With an average office visit for a primary care patient lasting only 15 minutes, physicians are rarely afforded the time to administer the comprehensive psychosocial evaluations, pain treatment history, addiction risk assessment and psychiatric evaluation that were initially recommended by the American Pain Association as an integral part of pain assessment—a necessary step prior to treating or prescribing. Further, most physician receive precious little in the way of addiction training as medical students, and become doctors who are unequipped to assess addiction risk or identify early (even late) warning signs. What we are left with is a system in which physicians rely solely on the number a patient assigned (1-10) to their pain in order to determine the course of treatment, and most jump to opioid pain medication as the first line solution. Unfortunately, “treatment” often comprises spot treating symptoms, while neglecting to attend to the whole person, and failing to consider long-term consequences of a “Band-Aid,” one-size-fits-all approach to healthcare.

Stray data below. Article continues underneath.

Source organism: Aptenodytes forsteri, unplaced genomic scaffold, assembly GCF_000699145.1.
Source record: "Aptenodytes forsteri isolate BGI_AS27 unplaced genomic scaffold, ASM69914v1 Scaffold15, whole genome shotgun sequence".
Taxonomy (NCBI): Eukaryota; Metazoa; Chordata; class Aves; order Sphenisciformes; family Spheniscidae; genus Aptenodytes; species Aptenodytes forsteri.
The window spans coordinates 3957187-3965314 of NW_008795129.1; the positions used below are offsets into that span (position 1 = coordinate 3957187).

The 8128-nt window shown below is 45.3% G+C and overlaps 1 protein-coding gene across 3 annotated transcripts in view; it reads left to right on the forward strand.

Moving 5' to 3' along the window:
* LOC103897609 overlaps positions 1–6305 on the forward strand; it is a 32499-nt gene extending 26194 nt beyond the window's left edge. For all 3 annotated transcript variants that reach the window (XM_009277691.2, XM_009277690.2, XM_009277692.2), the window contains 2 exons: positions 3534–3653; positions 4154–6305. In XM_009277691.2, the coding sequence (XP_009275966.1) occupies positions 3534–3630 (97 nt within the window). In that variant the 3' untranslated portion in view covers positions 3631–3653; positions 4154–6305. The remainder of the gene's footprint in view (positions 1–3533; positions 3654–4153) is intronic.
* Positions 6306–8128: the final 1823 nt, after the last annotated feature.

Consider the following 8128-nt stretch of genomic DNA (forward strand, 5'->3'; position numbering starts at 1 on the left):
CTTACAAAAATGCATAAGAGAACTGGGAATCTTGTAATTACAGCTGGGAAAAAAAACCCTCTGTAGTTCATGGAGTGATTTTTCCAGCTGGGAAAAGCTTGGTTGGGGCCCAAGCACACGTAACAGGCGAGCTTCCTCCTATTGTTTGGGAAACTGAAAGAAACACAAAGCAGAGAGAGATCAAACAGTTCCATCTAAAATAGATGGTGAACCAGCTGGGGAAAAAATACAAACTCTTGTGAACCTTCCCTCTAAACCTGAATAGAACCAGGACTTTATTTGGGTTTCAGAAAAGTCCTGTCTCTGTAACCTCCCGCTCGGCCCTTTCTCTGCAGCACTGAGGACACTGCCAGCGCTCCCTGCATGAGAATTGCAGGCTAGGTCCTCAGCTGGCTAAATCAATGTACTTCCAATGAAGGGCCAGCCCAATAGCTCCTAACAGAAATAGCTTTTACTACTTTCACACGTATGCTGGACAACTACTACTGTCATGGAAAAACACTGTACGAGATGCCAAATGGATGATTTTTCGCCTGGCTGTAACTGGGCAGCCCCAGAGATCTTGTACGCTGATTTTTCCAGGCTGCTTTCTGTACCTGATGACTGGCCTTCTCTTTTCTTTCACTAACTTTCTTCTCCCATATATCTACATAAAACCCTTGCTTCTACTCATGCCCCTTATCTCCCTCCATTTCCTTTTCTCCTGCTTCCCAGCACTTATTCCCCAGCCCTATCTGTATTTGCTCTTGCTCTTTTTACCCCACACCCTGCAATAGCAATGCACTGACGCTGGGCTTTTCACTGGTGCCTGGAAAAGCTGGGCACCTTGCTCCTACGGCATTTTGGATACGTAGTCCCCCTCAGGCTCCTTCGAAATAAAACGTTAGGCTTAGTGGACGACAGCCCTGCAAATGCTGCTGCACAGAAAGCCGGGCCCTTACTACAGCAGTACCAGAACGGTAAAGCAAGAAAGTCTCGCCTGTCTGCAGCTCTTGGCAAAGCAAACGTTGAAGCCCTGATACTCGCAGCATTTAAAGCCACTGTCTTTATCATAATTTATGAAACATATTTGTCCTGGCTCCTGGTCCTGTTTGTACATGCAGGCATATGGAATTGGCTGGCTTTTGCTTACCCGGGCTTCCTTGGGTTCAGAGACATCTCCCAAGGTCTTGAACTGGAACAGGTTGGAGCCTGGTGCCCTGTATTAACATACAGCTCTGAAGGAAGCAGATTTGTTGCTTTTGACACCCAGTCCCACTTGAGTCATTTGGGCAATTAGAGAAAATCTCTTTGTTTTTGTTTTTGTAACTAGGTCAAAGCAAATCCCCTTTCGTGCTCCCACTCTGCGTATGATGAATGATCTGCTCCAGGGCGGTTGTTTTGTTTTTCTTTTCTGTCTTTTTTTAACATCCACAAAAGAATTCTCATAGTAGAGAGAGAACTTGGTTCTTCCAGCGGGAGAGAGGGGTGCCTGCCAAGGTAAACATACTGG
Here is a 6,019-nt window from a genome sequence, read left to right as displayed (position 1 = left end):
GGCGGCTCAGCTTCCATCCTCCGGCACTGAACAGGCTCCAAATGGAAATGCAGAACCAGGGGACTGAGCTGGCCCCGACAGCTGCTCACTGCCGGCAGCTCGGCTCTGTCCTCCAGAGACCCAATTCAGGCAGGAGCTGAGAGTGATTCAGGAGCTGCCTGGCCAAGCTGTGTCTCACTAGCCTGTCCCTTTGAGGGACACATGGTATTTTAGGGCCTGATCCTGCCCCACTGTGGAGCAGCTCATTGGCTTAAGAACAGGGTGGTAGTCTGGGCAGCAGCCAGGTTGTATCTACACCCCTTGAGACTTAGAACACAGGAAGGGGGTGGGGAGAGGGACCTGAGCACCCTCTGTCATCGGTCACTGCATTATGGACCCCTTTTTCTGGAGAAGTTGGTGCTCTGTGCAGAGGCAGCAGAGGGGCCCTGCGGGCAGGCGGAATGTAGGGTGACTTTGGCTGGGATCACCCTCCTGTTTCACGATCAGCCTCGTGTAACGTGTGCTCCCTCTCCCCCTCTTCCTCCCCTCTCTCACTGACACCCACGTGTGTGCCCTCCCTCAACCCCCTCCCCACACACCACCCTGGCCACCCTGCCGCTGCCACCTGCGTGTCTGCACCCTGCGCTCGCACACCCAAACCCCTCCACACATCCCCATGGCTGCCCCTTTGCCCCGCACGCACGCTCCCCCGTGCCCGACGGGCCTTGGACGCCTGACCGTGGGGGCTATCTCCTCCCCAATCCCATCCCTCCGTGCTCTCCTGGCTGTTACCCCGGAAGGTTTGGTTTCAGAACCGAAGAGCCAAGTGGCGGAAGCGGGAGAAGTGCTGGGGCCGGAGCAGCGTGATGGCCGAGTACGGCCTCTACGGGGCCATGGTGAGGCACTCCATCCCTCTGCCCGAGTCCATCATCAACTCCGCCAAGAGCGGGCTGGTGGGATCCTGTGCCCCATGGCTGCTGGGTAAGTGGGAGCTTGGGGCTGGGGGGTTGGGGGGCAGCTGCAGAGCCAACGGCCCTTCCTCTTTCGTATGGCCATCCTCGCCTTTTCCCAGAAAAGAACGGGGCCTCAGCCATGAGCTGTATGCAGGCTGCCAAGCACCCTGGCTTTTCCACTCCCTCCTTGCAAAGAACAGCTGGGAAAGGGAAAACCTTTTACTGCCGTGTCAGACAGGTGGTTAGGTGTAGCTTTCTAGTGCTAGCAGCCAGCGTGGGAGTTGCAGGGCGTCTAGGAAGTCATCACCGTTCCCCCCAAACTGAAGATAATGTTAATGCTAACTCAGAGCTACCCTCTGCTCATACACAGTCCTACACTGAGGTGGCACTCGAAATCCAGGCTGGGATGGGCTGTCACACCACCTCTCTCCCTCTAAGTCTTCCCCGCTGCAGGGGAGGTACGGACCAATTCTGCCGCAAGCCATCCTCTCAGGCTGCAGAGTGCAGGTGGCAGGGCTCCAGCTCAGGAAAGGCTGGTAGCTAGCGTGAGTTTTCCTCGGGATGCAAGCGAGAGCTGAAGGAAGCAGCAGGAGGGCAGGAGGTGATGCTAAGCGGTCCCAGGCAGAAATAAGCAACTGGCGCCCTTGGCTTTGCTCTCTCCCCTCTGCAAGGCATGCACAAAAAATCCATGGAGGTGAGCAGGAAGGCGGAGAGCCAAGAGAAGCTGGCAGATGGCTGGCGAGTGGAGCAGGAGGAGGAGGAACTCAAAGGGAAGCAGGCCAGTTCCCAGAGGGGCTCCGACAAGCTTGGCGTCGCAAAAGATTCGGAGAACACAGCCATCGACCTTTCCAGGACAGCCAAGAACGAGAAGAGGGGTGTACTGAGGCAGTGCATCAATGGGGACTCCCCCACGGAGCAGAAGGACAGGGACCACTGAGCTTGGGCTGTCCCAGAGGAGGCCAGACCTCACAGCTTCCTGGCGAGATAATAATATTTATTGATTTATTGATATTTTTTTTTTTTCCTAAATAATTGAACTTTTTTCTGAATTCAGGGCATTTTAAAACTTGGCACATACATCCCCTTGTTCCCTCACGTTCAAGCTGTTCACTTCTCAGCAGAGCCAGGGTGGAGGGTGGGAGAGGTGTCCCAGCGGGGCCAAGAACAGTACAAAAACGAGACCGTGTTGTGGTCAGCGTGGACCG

Of course physicians are not ultimately to blame in this equation. Really, this issue speaks to some of the broader problems with our healthcare system today: the separation of mind and body, the lack of adequate training in addiction, behavioral health, and alternative therapies, the emphasis on symptoms rather than wellbeing, and even the reimbursement system which rewards quantity over quality of care.
The debate should center less on what is or is not considered a vital sign, or how we are assessing pain, and more on how we are responding to it. Pain, just like emotion, is our body’s way of communicating a need. What if we were to listen to this message and hone in on the function of our symptoms? If we are too quick to numb, distract from, or extinguish symptoms, we may miss the smoke signal that our body is sending us; potentially putting ourselves in danger or at risk of creating secondary problems down the line.